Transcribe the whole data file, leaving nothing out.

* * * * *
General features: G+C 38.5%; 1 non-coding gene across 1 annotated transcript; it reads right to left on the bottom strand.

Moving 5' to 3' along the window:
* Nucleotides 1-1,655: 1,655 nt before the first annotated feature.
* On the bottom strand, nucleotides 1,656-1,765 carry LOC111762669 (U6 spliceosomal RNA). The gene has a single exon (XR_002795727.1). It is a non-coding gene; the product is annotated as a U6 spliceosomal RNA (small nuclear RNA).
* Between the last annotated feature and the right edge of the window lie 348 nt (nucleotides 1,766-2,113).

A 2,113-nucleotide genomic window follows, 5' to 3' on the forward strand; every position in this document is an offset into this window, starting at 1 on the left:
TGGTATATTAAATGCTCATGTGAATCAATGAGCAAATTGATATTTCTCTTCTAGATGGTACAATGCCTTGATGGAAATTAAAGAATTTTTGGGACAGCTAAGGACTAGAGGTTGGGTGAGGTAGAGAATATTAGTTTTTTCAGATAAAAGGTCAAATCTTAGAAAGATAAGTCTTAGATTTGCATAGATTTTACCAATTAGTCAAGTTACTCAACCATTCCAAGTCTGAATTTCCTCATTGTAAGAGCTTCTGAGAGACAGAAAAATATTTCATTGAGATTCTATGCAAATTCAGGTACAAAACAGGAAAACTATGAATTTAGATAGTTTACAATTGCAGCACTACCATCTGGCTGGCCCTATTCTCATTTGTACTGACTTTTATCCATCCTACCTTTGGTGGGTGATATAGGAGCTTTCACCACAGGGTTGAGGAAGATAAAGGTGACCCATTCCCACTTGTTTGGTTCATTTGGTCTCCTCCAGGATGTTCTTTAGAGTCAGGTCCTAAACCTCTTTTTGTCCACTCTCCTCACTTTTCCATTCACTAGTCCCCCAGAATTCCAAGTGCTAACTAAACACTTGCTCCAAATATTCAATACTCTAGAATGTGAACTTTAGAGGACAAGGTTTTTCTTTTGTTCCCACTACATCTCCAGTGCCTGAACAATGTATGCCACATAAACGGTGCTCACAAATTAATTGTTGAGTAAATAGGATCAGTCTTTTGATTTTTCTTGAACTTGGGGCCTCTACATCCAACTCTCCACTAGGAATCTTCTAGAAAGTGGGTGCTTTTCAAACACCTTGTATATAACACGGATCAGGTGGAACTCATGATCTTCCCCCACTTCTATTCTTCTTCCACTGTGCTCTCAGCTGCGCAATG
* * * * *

General features: G+C 38.5%; 1 non-coding gene across 1 annotated transcript; it reads right to left on the bottom strand.

Moving 5' to 3' along the window:
* Nucleotides 1-1,655: 1,655 nt before the first annotated feature.
* On the bottom strand, nucleotides 1,656-1,765 carry LOC111762669 (U6 spliceosomal RNA). The gene has a single exon (XR_002795727.1). It is a non-coding gene; the product is annotated as a U6 spliceosomal RNA (small nuclear RNA).
* Between the last annotated feature and the right edge of the window lie 348 nt (nucleotides 1,766-2,113).

A 2,113-nucleotide genomic window follows, 5' to 3' on the forward strand; every position in this document is an offset into this window, starting at 1 on the left:
TGGTATATTAAATGCTCATGTGAATCAATGAGCAAATTGATATTTCTCTTCTAGATGGTACAATGCCTTGATGGAAATTAAAGAATTTTTGGGACAGCTAAGGACTAGAGGTTGGGTGAGGTAGAGAATATTAGTTTTTTCAGATAAAAGGTCAAATCTTAGAAAGATAAGTCTTAGATTTGCATAGATTTTACCAATTAGTCAAGTTACTCAACCATTCCAAGTCTGAATTTCCTCATTGTAAGAGCTTCTGAGAGACAGAAAAATATTTCATTGAGATTCTATGCAAATTCAGGTACAAAACAGGAAAACTATGAATTTAGATAGTTTACAATTGCAGCACTACCATCTGGCTGGCCCTATTCTCATTTGTACTGACTTTTATCCATCCTACCTTTGGTGGGTGATATAGGAGCTTTCACCACAGGGTTGAGGAAGATAAAGGTGACCCATTCCCACTTGTTTGGTTCATTTGGTCTCCTCCAGGATGTTCTTTAGAGTCAGGTCCTAAACCTCTTTTTGTCCACTCTCCTCACTTTTCCATTCACTAGTCCCCCAGAATTCCAAGTGCTAACTAAACACTTGCTCCAAATATTCAATACTCTAGAATGTGAACTTTAGAGGACAAGGTTTTTCTTTTGTTCCCACTACATCTCCAGTGCCTGAACAATGTATGCCACATAAACGGTGCTCACAAATTAATTGTTGAGTAAATAGGATCAGTCTTTTGATTTTTCTTGAACTTGGGGCCTCTACATCCAACTCTCCACTAGGAATCTTCTAGAAAGTGGGTGCTTTTCAAACACCTTGTATATAACACGGATCAGGTGGAACTCATGATCTTCCCCCACTTCTATTCTTCTTCCACTGTGCTCTCAGCTGCGCAATG